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Why is it I can’t seem to get a straight answer from my lawyer friends on why it’s so rare having personal property seized in NY to satisfy a judgment? I have scoured files, court records, blogs, etc. I can’t find one instance where personal property has been seized in New York State.

When I asked my attorney friends/judges on this fact, their faces get dark and they mumble something like, “…Don’t wanna go there.”

Any thoughts or information, bloggers????

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I think it is because they don't know the answer. Truthfully, I don't know the answer under California law (without looking) but I believe it can be done.

What you need is a good manual or text on enforcement of judgments in NY. Go to a law library and look for something like this: http://www.nlfcle.com/cgi-bin/nlfcle/3001300.html

or one of the publications mentioned in this article:http://www.albanylaw.edu/sub.php?navigation_id=822

Good luck.

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Most likely it is never pursued due to all the expense and hassle with little return.

For property to be seized to settle a judgment, someone appointed by the court would have to physically take the property, it would have to be stored, then sold at auction, and then the proceeds forwarded to the creditor.

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Why is it I can’t seem to get a straight answer from my lawyer friends on why it’s so rare having personal property seized in NY to satisfy a judgment? I have scoured files, court records, blogs, etc. I can’t find one instance where personal property has been seized in New York State.

When I asked my attorney friends/judges on this fact, their faces get dark and they mumble something like, “…Don’t wanna go there.”

Any thoughts or information, bloggers????

It might be because it's simply such a pain to do. In PA every county has different ways of doing it. You have to get the judgment, docket the lien, hunt down the property or assets, engage some sheriff's deputies to seize it and then sell it. Usually we just docket the lien against a property, wait for someone to try and sell their property and then get it. Of course, that might take years.

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Many thanks for helping me out on this Gee-Whiz subject. I wondered if I was missing something. My research quickly came to dead ends. The stimulus was an observed court case and an attorney’s remarks to a defendant I overheard.

The whole subject of seizure of personal property seems comparable to Bigfoot. Folks are convinced the beast exists and they’re probably correct, but that one dumb animal that always gets hit and killed by a car hasn’t happen after all these years.

NYS does have exemptions to personal property and income to insure basic subsistence. The law/act was updated this January 2009, but it must be an old law. A horse, a sword, and a rifle are some of the items exempt even now.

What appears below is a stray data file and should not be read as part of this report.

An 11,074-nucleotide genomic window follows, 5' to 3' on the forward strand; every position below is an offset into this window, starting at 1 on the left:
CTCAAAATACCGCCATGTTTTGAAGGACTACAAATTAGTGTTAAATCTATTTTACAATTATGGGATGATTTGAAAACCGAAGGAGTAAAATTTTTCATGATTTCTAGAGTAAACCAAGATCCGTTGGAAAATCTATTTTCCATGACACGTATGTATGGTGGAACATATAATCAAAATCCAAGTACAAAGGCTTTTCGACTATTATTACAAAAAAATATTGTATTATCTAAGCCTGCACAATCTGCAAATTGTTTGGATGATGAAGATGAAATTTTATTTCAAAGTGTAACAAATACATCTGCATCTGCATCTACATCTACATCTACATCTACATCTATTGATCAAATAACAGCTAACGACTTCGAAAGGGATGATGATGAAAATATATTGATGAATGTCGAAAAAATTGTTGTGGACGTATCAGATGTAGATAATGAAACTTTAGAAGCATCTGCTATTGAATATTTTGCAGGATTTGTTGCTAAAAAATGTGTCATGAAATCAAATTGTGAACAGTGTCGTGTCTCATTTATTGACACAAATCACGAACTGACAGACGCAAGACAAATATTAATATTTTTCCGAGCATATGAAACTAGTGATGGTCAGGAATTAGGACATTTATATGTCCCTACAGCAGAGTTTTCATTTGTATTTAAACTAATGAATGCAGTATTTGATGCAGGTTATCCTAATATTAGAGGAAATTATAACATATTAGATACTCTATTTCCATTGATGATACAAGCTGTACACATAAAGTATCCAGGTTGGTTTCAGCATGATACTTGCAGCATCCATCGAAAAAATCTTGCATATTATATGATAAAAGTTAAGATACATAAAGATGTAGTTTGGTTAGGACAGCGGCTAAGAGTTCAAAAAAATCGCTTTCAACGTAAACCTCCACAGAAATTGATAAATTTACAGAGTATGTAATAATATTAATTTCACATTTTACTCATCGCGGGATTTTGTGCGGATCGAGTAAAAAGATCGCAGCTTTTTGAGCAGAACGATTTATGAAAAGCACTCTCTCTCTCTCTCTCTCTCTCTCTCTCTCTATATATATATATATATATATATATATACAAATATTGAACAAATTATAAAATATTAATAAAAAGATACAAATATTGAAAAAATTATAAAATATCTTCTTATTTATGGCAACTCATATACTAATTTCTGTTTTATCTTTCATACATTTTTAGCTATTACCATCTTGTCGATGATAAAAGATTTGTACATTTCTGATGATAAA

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If there are exemptions for personal property, it would stand to reason that there is a procedure for seizure.
Why would you seize property that's worth pennies on the dollar and even less at an auction,i wouldn't have use for a VHS that's 10 years old.Just a thought.:shock:
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Why is it I can’t seem to get a straight answer from my lawyer friends on why it’s so rare having personal property seized in NY to satisfy a judgment? I have scoured files, court records, blogs, etc. I can’t find one instance where personal property has been seized in New York State.

When I asked my attorney friends/judges on this fact, their faces get dark and they mumble something like, “…Don’t wanna go there.”

Any thoughts or information, bloggers????

Ok, after look around our state site, seems its just a plain pain in the arse

you would have to make sure theres no " outstanding leins, interest ect, , then no exemptions , cant take a car thats still being paid on. ect. Then you have to file alot of paperwork, pay storage ect. give X time for redemption. you may even have to file Taxes on the sale. if there is X left over make a special account for that..it could ONLY be worthwhile if your asking tons & tons of money like in a class action suit.and in Superior/ Federal court. , the cost alone would be HUGE and its very time consumming

if someone owes thier home you would be better going for a lien, same for bank accounts, getting a garnishment is the easier way to go.

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The OJ civil suit. They tried to seize as much of his personal property as possible. It is only cost effective when there is lots of assets.

twenty years ago I did try to seize property from a judgement I got on a renter. He had cars in his name. Went through all the motions just to have the deputy show up and find out the guy had sold the car a week earlier. Wasn't worth it.

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